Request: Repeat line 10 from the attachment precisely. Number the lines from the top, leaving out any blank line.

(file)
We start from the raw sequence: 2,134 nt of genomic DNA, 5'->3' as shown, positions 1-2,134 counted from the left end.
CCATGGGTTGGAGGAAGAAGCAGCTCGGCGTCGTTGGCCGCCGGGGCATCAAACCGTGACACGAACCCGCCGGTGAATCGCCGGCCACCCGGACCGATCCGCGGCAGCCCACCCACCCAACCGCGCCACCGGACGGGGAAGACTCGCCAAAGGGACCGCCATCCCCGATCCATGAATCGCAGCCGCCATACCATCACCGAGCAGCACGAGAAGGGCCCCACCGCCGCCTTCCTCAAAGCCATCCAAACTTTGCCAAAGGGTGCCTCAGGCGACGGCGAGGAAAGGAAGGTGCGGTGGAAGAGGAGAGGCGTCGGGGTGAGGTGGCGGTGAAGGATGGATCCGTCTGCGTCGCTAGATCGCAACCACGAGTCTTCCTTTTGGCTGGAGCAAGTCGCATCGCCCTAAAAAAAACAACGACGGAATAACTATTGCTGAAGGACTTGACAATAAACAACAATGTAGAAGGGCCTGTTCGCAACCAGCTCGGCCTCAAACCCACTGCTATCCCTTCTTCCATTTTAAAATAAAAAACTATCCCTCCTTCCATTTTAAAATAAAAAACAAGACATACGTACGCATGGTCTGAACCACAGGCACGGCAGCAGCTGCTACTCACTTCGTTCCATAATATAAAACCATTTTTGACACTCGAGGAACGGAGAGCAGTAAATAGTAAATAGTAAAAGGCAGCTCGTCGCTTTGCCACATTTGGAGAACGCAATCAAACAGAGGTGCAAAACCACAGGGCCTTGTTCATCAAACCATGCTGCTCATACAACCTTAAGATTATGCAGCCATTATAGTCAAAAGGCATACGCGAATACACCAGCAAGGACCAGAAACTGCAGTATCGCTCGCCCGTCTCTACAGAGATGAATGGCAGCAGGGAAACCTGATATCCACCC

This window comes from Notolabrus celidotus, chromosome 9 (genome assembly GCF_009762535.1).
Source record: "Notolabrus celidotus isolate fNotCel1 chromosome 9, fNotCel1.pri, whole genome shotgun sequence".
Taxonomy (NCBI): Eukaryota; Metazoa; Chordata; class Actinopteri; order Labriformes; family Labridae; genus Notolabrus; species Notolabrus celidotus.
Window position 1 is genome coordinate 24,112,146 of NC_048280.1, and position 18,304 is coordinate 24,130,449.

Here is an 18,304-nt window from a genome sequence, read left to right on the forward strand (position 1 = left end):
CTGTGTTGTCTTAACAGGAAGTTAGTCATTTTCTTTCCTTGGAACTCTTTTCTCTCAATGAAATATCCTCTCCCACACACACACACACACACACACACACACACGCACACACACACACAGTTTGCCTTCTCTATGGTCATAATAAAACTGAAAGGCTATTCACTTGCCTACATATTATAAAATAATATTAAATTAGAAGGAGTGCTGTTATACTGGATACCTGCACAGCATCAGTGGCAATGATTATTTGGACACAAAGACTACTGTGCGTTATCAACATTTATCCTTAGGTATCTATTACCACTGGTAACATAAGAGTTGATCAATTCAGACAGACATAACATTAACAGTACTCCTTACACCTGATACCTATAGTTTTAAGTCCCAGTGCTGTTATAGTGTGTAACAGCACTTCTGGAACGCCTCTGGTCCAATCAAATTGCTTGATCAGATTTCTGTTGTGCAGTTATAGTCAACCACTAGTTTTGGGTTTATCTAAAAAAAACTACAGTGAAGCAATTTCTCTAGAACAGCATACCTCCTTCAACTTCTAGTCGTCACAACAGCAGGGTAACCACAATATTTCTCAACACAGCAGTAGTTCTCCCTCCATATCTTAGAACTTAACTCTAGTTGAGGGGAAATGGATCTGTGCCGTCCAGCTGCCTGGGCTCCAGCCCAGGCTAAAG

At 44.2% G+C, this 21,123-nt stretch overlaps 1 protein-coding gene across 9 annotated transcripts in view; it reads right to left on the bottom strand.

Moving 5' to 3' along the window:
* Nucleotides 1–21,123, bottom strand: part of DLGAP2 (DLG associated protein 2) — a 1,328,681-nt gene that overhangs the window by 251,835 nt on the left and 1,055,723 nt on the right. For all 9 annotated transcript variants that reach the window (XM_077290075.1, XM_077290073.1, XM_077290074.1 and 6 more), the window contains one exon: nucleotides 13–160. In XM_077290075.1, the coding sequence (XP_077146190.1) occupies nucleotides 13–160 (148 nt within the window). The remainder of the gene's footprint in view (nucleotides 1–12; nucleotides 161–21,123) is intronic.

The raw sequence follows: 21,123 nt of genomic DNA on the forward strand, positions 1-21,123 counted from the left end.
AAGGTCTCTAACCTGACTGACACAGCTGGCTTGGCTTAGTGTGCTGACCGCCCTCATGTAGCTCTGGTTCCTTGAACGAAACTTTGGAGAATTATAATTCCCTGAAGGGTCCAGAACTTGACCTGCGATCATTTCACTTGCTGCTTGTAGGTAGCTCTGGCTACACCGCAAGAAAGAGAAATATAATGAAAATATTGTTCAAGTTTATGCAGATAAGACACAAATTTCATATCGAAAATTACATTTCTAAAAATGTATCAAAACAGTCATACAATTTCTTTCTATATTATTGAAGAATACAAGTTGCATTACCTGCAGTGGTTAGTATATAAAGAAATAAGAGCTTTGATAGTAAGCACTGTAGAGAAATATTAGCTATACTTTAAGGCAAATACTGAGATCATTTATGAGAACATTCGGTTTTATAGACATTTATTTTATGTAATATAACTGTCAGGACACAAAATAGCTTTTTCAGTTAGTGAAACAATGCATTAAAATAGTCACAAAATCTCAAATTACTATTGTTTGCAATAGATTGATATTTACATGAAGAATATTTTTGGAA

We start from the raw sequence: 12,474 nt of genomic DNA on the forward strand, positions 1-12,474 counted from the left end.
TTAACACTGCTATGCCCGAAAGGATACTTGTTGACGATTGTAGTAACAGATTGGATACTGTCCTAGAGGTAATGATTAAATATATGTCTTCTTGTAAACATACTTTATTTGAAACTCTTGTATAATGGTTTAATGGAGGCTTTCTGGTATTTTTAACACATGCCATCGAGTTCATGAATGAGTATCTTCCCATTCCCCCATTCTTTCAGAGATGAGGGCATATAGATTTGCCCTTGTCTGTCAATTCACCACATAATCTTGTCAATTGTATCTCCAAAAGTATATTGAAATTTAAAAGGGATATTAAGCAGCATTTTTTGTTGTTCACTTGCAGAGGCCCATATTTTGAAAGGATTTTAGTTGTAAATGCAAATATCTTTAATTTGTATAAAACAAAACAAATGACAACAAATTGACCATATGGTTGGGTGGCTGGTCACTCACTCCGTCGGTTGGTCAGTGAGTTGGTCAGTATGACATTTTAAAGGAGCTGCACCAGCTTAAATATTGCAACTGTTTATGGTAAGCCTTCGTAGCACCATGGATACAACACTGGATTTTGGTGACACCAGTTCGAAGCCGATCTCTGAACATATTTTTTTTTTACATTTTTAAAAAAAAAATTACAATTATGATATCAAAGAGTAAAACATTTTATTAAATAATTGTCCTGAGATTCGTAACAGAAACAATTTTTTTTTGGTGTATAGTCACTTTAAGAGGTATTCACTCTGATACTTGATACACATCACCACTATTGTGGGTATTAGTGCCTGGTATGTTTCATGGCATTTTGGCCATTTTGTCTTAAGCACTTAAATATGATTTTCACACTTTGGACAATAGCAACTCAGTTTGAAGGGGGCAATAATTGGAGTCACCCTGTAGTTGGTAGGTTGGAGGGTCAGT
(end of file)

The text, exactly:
Moving 5' to 3' along the window: